Diana’s biographer reveals you’re ‘not allowed’ to be depressed in the Royal Family

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Princes Diana’s biographer has made claims that depression is ‘not allowed’ within the Royal Family.

Andrew Morton, who wrote the blockbuster 1992 biography Diana: Her True Story, made a hit at the institution about their attitude towards mental health.

Morton’s claims come shortly after Prince Harry’s wife Meghan Markle told Oprah Winfrey during their TV interview that she had been feeling suicidal.

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The accusation was made as Andrew explored the relationship of Queen Elizabeth and her late sister Princess Margaret in his latest book Elizabeth & Margaret: the Intimate World of the Windsor Sisters.

“Let’s face it, Margaret had depression and in the Royal Family you are not allowed to be depressed,” the royal biographer wrote quoting the words of Margaret’s friend Colin Tennant. “In her circle, you didn’t mention the word.”

Another friend added: “No one is allowed to be ill in that family. But the family’s lack of understanding is making the princess’s moods even blacker.

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“They lived in a world where illness was dealt with by going for a long walk – and mental illness was ignored,” Andrew explained. “As with the Queen’s approach to central heating – ‘if you are cold, put on a sweater’ – her response to sickness, especially her sister’s, was brisk and no-nonsense.”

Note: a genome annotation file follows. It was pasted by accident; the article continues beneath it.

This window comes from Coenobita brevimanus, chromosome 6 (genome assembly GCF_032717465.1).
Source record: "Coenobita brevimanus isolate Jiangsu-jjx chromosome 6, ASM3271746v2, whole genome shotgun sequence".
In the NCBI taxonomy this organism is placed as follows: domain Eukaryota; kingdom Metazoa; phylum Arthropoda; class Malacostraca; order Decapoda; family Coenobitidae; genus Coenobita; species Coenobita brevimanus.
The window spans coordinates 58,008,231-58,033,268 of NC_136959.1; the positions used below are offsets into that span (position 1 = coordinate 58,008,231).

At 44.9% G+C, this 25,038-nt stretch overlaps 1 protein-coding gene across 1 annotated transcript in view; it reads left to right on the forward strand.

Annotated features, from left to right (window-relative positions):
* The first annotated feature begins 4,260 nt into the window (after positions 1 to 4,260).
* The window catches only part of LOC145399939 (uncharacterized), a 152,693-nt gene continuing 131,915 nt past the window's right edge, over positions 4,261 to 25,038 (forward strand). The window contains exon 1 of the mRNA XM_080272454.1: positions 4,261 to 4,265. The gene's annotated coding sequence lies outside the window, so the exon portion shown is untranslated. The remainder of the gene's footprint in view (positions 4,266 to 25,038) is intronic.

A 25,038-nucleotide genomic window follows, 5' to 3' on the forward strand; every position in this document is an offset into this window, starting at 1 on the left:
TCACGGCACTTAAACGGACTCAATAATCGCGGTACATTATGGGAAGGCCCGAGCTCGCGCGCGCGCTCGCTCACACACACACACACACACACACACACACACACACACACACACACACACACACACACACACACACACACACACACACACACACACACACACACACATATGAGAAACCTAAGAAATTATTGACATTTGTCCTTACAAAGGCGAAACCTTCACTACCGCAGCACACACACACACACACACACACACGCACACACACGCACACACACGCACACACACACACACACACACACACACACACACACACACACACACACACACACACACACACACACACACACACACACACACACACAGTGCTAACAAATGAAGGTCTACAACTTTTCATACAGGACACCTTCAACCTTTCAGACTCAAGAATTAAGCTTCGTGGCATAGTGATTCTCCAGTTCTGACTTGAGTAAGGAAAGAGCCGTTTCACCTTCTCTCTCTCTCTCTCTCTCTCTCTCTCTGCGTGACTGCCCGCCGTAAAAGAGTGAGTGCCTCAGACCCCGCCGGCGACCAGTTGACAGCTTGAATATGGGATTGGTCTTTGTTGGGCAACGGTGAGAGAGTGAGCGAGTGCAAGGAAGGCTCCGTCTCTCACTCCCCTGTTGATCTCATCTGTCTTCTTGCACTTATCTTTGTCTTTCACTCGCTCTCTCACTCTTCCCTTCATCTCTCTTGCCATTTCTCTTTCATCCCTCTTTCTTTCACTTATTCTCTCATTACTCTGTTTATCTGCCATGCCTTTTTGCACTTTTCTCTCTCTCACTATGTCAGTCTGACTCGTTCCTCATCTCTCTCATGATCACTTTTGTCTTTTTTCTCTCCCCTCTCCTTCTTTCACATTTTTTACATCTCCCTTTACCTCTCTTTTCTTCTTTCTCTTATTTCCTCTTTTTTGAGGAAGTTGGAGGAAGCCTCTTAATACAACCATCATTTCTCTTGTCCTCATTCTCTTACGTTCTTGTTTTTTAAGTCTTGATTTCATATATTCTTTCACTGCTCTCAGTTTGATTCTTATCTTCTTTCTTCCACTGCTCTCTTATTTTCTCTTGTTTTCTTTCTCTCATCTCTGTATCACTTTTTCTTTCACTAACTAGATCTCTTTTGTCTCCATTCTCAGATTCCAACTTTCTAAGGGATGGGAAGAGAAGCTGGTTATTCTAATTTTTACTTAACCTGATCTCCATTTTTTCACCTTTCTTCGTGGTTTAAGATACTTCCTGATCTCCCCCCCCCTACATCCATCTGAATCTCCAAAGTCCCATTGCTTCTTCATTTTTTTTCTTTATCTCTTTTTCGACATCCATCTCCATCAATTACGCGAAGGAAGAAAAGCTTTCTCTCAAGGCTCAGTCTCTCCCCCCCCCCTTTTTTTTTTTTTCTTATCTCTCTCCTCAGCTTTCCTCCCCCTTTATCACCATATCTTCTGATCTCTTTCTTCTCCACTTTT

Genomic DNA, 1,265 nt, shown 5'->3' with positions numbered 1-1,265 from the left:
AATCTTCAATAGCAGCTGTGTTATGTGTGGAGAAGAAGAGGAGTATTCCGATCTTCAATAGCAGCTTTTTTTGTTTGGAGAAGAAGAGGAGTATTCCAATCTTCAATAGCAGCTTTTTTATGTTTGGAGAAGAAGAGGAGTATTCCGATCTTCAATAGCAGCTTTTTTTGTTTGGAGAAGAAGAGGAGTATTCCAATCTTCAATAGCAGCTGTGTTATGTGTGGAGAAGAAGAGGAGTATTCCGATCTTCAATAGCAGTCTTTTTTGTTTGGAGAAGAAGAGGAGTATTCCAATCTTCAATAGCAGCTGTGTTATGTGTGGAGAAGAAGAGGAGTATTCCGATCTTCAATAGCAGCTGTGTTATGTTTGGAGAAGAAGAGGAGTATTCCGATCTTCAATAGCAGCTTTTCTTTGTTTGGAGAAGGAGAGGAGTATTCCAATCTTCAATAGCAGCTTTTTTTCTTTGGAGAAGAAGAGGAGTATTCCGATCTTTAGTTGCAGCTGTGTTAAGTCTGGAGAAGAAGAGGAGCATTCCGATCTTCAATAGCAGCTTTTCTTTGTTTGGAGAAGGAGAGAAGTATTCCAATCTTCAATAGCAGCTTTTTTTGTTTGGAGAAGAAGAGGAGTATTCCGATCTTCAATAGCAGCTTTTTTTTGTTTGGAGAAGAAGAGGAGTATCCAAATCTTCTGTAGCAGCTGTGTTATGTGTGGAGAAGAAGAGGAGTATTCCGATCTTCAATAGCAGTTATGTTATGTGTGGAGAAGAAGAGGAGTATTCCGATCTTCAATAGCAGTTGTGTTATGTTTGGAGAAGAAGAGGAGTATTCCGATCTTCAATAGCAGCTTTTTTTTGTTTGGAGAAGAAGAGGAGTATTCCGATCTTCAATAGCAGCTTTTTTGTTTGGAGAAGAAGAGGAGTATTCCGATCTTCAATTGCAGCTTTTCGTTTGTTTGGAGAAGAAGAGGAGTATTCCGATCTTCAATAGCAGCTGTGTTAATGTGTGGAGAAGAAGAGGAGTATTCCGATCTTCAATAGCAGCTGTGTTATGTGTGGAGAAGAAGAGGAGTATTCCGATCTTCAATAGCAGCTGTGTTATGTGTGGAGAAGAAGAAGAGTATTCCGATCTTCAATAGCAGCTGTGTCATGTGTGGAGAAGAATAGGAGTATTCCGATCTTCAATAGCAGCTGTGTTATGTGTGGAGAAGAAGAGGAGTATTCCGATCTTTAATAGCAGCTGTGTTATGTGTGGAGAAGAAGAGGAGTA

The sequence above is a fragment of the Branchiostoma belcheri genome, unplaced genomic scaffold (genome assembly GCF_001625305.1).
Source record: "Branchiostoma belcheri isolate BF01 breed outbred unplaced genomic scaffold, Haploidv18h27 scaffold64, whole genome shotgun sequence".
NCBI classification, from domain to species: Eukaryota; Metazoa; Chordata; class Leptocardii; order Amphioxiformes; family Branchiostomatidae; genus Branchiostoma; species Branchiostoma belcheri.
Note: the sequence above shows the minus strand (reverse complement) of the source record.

Morton went on to compare the palaces lack of understanding towards the mental wellbeing of Margaret to that of Meghan Markle and her late mother-in-law Diana.

“A generation later, Princess Diana experienced similar uncomprehending indifference when she suffered from the eating disorder bulimia nervosa,” he said. “And yet another generation on, Meghan Markle would dramatically accuse the Royals of being equally indifferent to her own struggle with suicidal feelings and alleged racism.”

The author also compared Margaret’s marriage to Antony Armstrong to that of Meghan and Harry’s, saying: “Decades before Prince Harry and Meghan Markle were flagbearers of the progressive and global, Margaret and Tony established themselves as Britain’s hippest couple, peerless representatives of the Swinging Sixties and proof the Monarchy could be both traditional and modern.”

Morton penned the mid-1960’s as another blow for the Queen’s younger sister as her marriage fell apart.

“Over Christmas in 1966, friends observed that the Princess was smoking and drinking excessively,” he revealed. “‘Melancholic and despairing, she took to telephoning her friends in the dead of night.”

It was the following year that Andrew says Margaret was admitted to hospital in London after a reported overdose.

“Although supposedly there for a ‘check-up’, rumours circulated that the Princess had made a cry for help by overdosing on pills and alcohol,” he said. “The previous weekend, Margaret had phoned a friend while he was hosting a party, threatening that if he did not check on her immediately, she would throw herself from her bedroom window.

“The friend frantically phoned Elizabeth at Sandringham, who replied calmly: ‘Carry on with your house party. Her bedroom is on the ground floor.’” Morton finished.

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